The Accreditation Council for Continuing Medical Education, you may recall, recentlyproposed new rules to further limit interactions between accredited providers and commercial supporters. And the ACCME also issued a 'call for comment' until Sept. 12 on a proposal for a new model of commercial support, all of which you can read about here.
Not surprisingly, some CME companies are alarmed and so one firm, Professional Postgraduate Services, is circulating an e-mail urging others to write the ACCME in support of continued commercial funding for independent medical education. Of course, anyone can write in to say 'yea' or 'nay.' Here is the PPS note...
Subject: Your Urgent Response Needed to Keep CME Funding Intact Dear Colleague, As a participant in one or more of our continuing medical education (CME) activities, you are well aware of the value of independent medical education. And we at Professional Postgraduate Services® (PPS) are proud of feedback we’ve received from you and your colleagues telling us that 95%-98% of you believe our activity content is fair-balanced and free of commercial bias. Today, we want to alert you to the fact that independent medical education is under attack. A recent proposal by the Accreditation Council for Continuing Medical Education (ACCME) includes three scenarios:
- The status quo, where commercial support remains an acceptable funding mechanism; - The complete elimination of commercial support; - A new paradigm that puts forth four criteria that must be met in order for commercial support to continue. This paradigm would remove medical education companies like PPS from any role in content development.
In its call for comment, the ACCME said it will take input until September 12. We believe it is critical that learners such as yourself make your voices heard in support of continued commercial funding for independent medical education. To facilitate your response, we have prepared the basis of a letter. Feel free to copy or change it, as you deem appropriate, and submit your response to: https://accme.wufoo.com/forms/call-for-comment-2/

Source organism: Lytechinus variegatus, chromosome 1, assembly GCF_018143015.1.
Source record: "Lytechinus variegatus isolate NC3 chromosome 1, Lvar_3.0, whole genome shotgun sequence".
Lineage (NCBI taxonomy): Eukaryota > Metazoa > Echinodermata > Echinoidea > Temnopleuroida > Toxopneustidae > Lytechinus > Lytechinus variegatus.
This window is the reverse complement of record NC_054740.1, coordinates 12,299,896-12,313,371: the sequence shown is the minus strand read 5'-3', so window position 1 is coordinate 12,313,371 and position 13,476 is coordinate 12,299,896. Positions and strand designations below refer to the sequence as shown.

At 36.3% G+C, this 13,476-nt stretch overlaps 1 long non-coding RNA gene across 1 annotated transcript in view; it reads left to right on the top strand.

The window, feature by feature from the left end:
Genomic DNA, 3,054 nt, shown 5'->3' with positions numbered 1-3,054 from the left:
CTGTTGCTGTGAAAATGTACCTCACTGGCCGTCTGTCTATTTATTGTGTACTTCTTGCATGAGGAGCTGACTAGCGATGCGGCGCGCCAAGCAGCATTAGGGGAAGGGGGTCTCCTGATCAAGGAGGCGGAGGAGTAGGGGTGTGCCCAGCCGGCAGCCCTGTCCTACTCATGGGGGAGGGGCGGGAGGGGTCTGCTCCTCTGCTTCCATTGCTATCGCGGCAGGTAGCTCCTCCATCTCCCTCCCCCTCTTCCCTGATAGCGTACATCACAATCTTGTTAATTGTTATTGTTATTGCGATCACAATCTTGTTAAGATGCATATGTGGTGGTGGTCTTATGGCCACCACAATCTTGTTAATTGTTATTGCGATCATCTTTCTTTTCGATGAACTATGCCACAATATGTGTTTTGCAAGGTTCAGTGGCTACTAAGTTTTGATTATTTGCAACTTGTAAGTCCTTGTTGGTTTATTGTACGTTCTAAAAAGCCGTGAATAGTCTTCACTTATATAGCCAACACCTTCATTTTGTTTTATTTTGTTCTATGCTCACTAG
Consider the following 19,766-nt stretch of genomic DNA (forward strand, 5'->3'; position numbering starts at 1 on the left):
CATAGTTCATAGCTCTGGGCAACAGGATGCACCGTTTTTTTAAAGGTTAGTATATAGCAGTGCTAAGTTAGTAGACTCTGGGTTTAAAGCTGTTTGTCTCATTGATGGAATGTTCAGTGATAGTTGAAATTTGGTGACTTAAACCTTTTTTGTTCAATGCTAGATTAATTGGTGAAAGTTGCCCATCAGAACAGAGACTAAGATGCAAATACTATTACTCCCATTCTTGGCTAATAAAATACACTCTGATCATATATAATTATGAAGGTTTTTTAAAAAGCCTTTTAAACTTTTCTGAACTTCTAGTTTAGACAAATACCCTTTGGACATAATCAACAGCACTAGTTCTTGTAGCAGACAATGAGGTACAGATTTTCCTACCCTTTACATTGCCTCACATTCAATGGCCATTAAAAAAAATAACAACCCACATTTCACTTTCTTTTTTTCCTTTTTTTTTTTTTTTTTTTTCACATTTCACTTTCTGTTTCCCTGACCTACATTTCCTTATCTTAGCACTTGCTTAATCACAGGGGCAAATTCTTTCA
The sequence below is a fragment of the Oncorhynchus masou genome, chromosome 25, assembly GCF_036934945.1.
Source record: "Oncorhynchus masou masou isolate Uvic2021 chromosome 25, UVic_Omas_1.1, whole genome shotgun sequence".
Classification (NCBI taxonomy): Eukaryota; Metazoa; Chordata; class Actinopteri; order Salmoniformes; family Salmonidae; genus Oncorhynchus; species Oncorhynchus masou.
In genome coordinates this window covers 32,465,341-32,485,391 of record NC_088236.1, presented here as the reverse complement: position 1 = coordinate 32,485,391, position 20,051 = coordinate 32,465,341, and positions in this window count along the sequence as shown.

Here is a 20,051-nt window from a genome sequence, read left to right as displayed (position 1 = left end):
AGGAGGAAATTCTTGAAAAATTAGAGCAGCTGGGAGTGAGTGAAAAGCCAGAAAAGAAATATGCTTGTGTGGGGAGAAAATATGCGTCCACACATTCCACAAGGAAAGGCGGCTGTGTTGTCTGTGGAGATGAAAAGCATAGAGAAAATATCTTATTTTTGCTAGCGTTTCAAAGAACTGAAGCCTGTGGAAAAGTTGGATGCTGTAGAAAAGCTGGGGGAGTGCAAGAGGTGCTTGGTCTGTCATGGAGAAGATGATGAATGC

...It is vitally imortant that the ACCME hears from you! Further, we appreciate you alerting your colleagues to this matter.
Thank you,The Professional Postgraduate Services® Management Team Marianne Koch, Mark Schaffer, Sylvia Razzo, Steve Rifkind, Lou Passador, Caroline Tredway
PS: Your professional and medical societies are also interested in this issue. Please share your thoughts with them via email, fax, or letter. Professional Postgraduate Services® 200 Meadowlands Parkway, Secaucus, NJ 07094
Here is the form letter:
To whom it may concern,
I am writing in response to the recently issued "Call for Comment" by the Accreditation Council for Continuing Medical Education (ACCME) proposing the elimination of commercial support for continuing medical education (CME) activities.
In the document, the ACCME includes three scenarios: • the status quo with commercial support of CME an acceptable funding mechanism; • the complete elimination of commercial support; • a new paradigm that puts forth four criteria that must be met in order for commercial support to continue to be allowed.
The consequences of altering the manner in which CME activities are presently funded would have a profound effect on learners like myself. Limiting providers’ ability to develop effective CME activities will mean that fewer options for learning will be available. Further, the major portion of available education would be only of a promotional nature from the pharmaceutical and device companies. Lastly, the decision could also limit the availability of activities to address the requirements of Maintenance of Certification and Maintenance of Licensure.
In the end, however, I believe this decision will have an even more profound impact on patient health outcomes. With limited CME activities to choose from, learners like myself will be hard-pressed to understand evidence-based treatment options in disease states where cutting-edge interventions involve off-label usages, or the science behind novel therapies that may soon fit into our treatment armamentarium.
In short, the decision to eliminate commercial support could have a great impact both on the quality and quantity of CME available to practicing healthcare professionals, and also on patients. The same can be said for the new paradigm scenarios under which commercial support would be allowed to continue.
While I recognize that the current system can be improved through minor adjustments, I encourage the ACCME to maintain the status quo, with commercial support of CME remaining an acceptable funding mechanism.